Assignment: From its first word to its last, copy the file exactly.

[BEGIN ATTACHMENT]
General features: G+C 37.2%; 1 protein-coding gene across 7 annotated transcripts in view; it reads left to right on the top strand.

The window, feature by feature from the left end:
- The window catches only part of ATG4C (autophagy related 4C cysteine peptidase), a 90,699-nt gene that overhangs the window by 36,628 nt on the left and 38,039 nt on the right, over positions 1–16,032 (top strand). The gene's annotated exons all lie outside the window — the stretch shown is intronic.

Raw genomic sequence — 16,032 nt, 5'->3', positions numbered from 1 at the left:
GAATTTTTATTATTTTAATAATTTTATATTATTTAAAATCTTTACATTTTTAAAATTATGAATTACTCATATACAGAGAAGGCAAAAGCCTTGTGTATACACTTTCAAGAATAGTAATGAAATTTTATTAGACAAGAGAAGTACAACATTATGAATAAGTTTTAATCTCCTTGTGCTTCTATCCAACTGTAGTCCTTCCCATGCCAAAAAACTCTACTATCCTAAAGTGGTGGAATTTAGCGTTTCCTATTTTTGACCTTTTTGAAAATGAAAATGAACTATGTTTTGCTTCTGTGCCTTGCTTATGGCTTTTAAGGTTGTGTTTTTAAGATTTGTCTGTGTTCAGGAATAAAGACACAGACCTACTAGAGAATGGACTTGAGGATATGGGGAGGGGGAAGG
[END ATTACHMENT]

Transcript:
General features: G+C 37.2%; 1 protein-coding gene across 7 annotated transcripts in view; it reads left to right on the top strand.

The window, feature by feature from the left end:
- The window catches only part of ATG4C (autophagy related 4C cysteine peptidase), a 90,699-nt gene that overhangs the window by 36,628 nt on the left and 38,039 nt on the right, over positions 1–16,032 (top strand). The gene's annotated exons all lie outside the window — the stretch shown is intronic.

Raw genomic sequence — 16,032 nt, 5'->3', positions numbered from 1 at the left:
GAATTTTTATTATTTTAATAATTTTATATTATTTAAAATCTTTACATTTTTAAAATTATGAATTACTCATATACAGAGAAGGCAAAAGCCTTGTGTATACACTTTCAAGAATAGTAATGAAATTTTATTAGACAAGAGAAGTACAACATTATGAATAAGTTTTAATCTCCTTGTGCTTCTATCCAACTGTAGTCCTTCCCATGCCAAAAAACTCTACTATCCTAAAGTGGTGGAATTTAGCGTTTCCTATTTTTGACCTTTTTGAAAATGAAAATGAACTATGTTTTGCTTCTGTGCCTTGCTTATGGCTTTTAAGGTTGTGTTTTTAAGATTTGTCTGTGTTCAGGAATAAAGACACAGACCTACTAGAGAATGGACTTGAGGATATGGGGAGGGGGAAGG